A lot of people on the streets are fighting addiction. Underneath that person’s addiction are underlying problems that need to be medially addressed in most cases. In a world full of distractions and experiences it is much more likely that people fall into an addiction trap. Most people don’t consciously make the choice to be addicted to drugs.
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Someone strung out on drugs must surely be a bad person, right? They are letting the substance control them. They do evil things like stealing from people, skipping school, work, and all they do is get high. What do you picture when you picture a drug addict? Surely your doctor isn’t the first person that pops in your mind. The guy you see walking around in a suit isn’t the first person you imagine when you think of addiction.
It’s the person dressed in rags laying on the street, or the thug who you see roaming around. That’s the thing about addiction – you might have a preconceived notion of what it looks like. With almost everything in life, the reality is much different. Addiction can happen to anyone, no matter how much money you have, no matter how much you attend church, no matter what you have done with your life. There is nothing other than chance that can make you more or less susceptible to addiction. You cannot predict who or what you will be exposed to in life.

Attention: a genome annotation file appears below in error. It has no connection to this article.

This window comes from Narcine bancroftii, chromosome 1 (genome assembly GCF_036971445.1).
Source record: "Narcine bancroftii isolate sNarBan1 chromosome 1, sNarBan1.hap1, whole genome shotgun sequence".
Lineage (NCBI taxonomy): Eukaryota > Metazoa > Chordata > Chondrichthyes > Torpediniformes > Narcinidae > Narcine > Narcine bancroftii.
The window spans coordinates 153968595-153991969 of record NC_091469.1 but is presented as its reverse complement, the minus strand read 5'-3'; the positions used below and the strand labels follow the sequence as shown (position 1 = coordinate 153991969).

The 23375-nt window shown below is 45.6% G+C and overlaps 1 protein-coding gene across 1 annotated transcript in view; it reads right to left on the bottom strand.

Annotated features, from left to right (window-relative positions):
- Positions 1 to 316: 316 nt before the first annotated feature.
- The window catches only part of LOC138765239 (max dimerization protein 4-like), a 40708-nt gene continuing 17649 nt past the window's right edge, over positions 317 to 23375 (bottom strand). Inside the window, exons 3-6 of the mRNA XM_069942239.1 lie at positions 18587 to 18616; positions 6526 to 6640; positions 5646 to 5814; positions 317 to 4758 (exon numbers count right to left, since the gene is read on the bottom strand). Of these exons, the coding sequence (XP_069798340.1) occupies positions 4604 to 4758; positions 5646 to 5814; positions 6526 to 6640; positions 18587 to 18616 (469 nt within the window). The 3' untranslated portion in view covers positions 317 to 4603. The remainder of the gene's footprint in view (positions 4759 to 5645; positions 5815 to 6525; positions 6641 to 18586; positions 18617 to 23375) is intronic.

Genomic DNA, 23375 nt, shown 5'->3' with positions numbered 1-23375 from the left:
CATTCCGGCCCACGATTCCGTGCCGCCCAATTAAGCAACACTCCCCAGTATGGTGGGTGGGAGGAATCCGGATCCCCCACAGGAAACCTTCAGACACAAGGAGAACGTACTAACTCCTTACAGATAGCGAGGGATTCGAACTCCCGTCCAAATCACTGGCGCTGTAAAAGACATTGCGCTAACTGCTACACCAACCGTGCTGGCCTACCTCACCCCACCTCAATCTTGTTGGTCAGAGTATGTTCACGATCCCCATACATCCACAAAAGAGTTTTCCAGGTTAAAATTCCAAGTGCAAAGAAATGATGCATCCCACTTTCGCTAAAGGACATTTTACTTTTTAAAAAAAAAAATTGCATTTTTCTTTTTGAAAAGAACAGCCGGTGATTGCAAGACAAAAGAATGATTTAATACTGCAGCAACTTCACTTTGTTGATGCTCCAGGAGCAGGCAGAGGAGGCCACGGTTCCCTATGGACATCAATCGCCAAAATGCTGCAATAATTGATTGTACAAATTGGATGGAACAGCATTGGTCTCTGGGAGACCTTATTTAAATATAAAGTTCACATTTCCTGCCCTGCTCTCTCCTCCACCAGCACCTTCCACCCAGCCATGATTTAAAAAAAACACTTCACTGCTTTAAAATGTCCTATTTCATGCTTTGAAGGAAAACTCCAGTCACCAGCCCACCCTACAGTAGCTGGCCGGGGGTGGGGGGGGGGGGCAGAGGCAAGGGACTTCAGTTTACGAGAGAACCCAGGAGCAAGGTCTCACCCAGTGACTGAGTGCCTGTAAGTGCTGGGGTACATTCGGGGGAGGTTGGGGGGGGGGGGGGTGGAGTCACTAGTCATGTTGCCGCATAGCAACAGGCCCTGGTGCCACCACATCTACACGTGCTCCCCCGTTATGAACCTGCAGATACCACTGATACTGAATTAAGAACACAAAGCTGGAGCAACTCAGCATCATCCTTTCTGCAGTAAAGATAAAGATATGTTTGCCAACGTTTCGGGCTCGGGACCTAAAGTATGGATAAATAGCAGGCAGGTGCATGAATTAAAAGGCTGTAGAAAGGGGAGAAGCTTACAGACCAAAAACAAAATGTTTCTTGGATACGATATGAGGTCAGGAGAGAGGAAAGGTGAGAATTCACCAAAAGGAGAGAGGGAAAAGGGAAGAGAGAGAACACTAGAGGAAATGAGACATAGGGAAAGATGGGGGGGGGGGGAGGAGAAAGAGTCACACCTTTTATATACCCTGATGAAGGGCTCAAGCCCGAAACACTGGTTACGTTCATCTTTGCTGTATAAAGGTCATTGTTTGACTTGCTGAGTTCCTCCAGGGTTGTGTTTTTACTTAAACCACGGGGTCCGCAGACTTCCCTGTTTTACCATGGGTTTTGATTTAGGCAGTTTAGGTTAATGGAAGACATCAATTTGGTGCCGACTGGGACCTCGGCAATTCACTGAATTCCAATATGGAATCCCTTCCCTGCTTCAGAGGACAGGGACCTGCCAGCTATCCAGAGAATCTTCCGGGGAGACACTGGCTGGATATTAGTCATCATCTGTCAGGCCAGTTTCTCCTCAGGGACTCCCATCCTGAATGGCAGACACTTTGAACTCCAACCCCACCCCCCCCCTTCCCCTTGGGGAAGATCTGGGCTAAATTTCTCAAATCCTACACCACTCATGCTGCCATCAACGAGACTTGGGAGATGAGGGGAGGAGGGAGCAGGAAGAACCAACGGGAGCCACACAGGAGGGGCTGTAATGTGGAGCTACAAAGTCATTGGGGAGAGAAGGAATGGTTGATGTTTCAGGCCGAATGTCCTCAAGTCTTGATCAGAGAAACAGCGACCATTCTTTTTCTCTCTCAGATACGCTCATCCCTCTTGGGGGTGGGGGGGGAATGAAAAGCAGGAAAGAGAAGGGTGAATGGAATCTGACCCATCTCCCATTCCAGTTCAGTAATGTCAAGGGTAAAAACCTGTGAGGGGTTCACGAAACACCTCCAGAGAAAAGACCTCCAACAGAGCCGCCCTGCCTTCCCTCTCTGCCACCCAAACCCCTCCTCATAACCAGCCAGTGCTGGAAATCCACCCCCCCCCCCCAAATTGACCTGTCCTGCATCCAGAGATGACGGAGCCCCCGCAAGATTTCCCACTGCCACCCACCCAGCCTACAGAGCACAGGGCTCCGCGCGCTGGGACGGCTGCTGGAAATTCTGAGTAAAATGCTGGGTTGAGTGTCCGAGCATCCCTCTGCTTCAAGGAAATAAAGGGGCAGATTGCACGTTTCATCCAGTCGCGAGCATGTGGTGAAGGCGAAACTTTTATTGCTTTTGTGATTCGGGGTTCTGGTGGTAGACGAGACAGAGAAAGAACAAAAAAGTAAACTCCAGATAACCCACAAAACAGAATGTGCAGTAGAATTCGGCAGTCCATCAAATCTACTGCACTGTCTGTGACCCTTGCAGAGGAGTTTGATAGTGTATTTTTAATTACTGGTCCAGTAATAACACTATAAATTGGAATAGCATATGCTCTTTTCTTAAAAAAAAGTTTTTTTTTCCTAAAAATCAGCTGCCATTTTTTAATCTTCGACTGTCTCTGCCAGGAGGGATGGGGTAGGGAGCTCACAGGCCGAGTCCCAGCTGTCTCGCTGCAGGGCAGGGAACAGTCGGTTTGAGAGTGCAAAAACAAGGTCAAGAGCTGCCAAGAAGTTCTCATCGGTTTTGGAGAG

We Often are Our Own Worst Enemies
The worst stigma for addiction is the one that those who are struggling with addiction actually hold against themselves. It’s easy to judge yourself for being weak, a slacker, or a bad person when you are under the hold of an addiction. This attitude is in part what holds us in our addiction. We forget that we can do better. Then, society just seems to reinforce it. We wonder why we cannot be normal like other people. Addiction clouds the judgement of ourselves and others. That doesn’t mean it has to be this way forever.
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Seeing a Different Story
Without having the full story, what you see is only an illusion.
It’s hard to know a person’s whole story.
The next time you think about judging yourself for being less of a person for being an addict, think about how many things that led to the situation being what it is.
In rehab you can hear stories that will help you understand the background.
Maybe that person lost their entire family due to unprecedented circumstances.
After that perhaps they had trouble coping and started to hang out with the wrong group of people.
They may have been using drugs to cope, but then became reliant on them to get by on a daily basis.
It’s easy to slip when you are already halfway down.
When you think of addiction, think of all of the events that are out of our control.
Addiction is just another one of those things.
Addiction can happen to anyone.
Rehab is set up to help fight against these stigmas and heal you from addiction.